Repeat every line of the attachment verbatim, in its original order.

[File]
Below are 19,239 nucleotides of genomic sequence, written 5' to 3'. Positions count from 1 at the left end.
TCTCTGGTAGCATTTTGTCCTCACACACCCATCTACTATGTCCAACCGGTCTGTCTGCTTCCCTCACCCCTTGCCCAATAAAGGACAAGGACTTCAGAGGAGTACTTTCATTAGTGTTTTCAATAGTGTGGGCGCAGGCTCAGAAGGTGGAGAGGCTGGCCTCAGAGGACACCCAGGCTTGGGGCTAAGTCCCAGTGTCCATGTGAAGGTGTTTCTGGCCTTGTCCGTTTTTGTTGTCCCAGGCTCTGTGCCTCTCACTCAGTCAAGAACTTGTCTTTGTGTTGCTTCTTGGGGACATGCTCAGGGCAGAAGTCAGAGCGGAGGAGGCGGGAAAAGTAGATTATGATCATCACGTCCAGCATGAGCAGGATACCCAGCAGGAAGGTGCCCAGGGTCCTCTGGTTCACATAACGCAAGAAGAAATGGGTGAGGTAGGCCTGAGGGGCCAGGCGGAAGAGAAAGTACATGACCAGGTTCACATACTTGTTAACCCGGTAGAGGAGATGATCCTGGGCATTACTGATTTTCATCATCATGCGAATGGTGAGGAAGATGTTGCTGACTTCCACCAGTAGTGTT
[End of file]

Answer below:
Below are 19,239 nucleotides of genomic sequence, written 5' to 3'. Positions count from 1 at the left end.
TCTCTGGTAGCATTTTGTCCTCACACACCCATCTACTATGTCCAACCGGTCTGTCTGCTTCCCTCACCCCTTGCCCAATAAAGGACAAGGACTTCAGAGGAGTACTTTCATTAGTGTTTTCAATAGTGTGGGCGCAGGCTCAGAAGGTGGAGAGGCTGGCCTCAGAGGACACCCAGGCTTGGGGCTAAGTCCCAGTGTCCATGTGAAGGTGTTTCTGGCCTTGTCCGTTTTTGTTGTCCCAGGCTCTGTGCCTCTCACTCAGTCAAGAACTTGTCTTTGTGTTGCTTCTTGGGGACATGCTCAGGGCAGAAGTCAGAGCGGAGGAGGCGGGAAAAGTAGATTATGATCATCACGTCCAGCATGAGCAGGATACCCAGCAGGAAGGTGCCCAGGGTCCTCTGGTTCACATAACGCAAGAAGAAATGGGTGAGGTAGGCCTGAGGGGCCAGGCGGAAGAGAAAGTACATGACCAGGTTCACATACTTGTTAACCCGGTAGAGGAGATGATCCTGGGCATTACTGATTTTCATCATCATGCGAATGGTGAGGAAGATGTTGCTGACTTCCACCAGTAGTGTT